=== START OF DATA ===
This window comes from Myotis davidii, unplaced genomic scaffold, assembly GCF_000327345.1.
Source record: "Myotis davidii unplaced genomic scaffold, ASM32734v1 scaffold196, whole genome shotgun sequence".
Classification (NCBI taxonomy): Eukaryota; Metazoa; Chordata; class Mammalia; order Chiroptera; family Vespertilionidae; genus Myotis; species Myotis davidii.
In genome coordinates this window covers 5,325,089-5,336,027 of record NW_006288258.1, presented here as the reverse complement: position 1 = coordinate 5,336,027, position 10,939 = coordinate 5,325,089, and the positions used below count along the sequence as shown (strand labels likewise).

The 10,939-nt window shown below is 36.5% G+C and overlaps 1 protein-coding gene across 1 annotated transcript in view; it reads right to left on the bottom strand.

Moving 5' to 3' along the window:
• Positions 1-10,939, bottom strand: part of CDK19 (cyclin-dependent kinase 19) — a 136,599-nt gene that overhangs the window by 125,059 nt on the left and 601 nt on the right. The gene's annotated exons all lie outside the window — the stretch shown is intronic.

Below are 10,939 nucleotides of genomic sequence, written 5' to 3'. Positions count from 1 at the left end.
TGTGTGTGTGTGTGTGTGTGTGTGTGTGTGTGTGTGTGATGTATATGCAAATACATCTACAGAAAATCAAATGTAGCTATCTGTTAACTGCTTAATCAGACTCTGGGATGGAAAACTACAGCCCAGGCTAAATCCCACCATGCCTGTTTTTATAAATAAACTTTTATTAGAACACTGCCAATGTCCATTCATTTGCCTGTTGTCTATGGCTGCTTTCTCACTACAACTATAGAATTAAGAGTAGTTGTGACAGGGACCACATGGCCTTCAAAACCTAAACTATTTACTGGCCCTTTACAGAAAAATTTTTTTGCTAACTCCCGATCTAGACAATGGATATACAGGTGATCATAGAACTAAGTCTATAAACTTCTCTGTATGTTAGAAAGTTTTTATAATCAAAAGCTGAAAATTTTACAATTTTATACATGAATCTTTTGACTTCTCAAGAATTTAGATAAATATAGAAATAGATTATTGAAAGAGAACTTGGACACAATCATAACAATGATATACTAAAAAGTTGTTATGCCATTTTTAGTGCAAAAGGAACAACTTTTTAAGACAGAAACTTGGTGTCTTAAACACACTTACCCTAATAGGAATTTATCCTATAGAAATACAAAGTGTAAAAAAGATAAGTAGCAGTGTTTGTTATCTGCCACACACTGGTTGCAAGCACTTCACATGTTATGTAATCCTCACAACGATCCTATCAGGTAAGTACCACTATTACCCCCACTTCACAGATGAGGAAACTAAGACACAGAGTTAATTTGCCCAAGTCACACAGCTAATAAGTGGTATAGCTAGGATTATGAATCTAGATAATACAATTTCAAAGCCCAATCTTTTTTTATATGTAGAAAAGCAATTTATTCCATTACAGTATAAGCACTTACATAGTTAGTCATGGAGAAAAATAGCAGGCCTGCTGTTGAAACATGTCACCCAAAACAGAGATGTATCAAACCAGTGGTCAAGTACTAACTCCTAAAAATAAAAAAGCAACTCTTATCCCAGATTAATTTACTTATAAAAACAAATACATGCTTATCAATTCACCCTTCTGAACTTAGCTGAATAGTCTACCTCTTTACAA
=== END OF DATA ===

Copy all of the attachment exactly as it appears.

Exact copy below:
This window comes from Myotis davidii, unplaced genomic scaffold, assembly GCF_000327345.1.
Source record: "Myotis davidii unplaced genomic scaffold, ASM32734v1 scaffold196, whole genome shotgun sequence".
Classification (NCBI taxonomy): Eukaryota; Metazoa; Chordata; class Mammalia; order Chiroptera; family Vespertilionidae; genus Myotis; species Myotis davidii.
In genome coordinates this window covers 5,325,089-5,336,027 of record NW_006288258.1, presented here as the reverse complement: position 1 = coordinate 5,336,027, position 10,939 = coordinate 5,325,089, and the positions used below count along the sequence as shown (strand labels likewise).

The 10,939-nt window shown below is 36.5% G+C and overlaps 1 protein-coding gene across 1 annotated transcript in view; it reads right to left on the bottom strand.

Moving 5' to 3' along the window:
• Positions 1-10,939, bottom strand: part of CDK19 (cyclin-dependent kinase 19) — a 136,599-nt gene that overhangs the window by 125,059 nt on the left and 601 nt on the right. The gene's annotated exons all lie outside the window — the stretch shown is intronic.

Below are 10,939 nucleotides of genomic sequence, written 5' to 3'. Positions count from 1 at the left end.
TGTGTGTGTGTGTGTGTGTGTGTGTGTGTGTGTGTGTGATGTATATGCAAATACATCTACAGAAAATCAAATGTAGCTATCTGTTAACTGCTTAATCAGACTCTGGGATGGAAAACTACAGCCCAGGCTAAATCCCACCATGCCTGTTTTTATAAATAAACTTTTATTAGAACACTGCCAATGTCCATTCATTTGCCTGTTGTCTATGGCTGCTTTCTCACTACAACTATAGAATTAAGAGTAGTTGTGACAGGGACCACATGGCCTTCAAAACCTAAACTATTTACTGGCCCTTTACAGAAAAATTTTTTTGCTAACTCCCGATCTAGACAATGGATATACAGGTGATCATAGAACTAAGTCTATAAACTTCTCTGTATGTTAGAAAGTTTTTATAATCAAAAGCTGAAAATTTTACAATTTTATACATGAATCTTTTGACTTCTCAAGAATTTAGATAAATATAGAAATAGATTATTGAAAGAGAACTTGGACACAATCATAACAATGATATACTAAAAAGTTGTTATGCCATTTTTAGTGCAAAAGGAACAACTTTTTAAGACAGAAACTTGGTGTCTTAAACACACTTACCCTAATAGGAATTTATCCTATAGAAATACAAAGTGTAAAAAAGATAAGTAGCAGTGTTTGTTATCTGCCACACACTGGTTGCAAGCACTTCACATGTTATGTAATCCTCACAACGATCCTATCAGGTAAGTACCACTATTACCCCCACTTCACAGATGAGGAAACTAAGACACAGAGTTAATTTGCCCAAGTCACACAGCTAATAAGTGGTATAGCTAGGATTATGAATCTAGATAATACAATTTCAAAGCCCAATCTTTTTTTATATGTAGAAAAGCAATTTATTCCATTACAGTATAAGCACTTACATAGTTAGTCATGGAGAAAAATAGCAGGCCTGCTGTTGAAACATGTCACCCAAAACAGAGATGTATCAAACCAGTGGTCAAGTACTAACTCCTAAAAATAAAAAAGCAACTCTTATCCCAGATTAATTTACTTATAAAAACAAATACATGCTTATCAATTCACCCTTCTGAACTTAGCTGAATAGTCTACCTCTTTACAA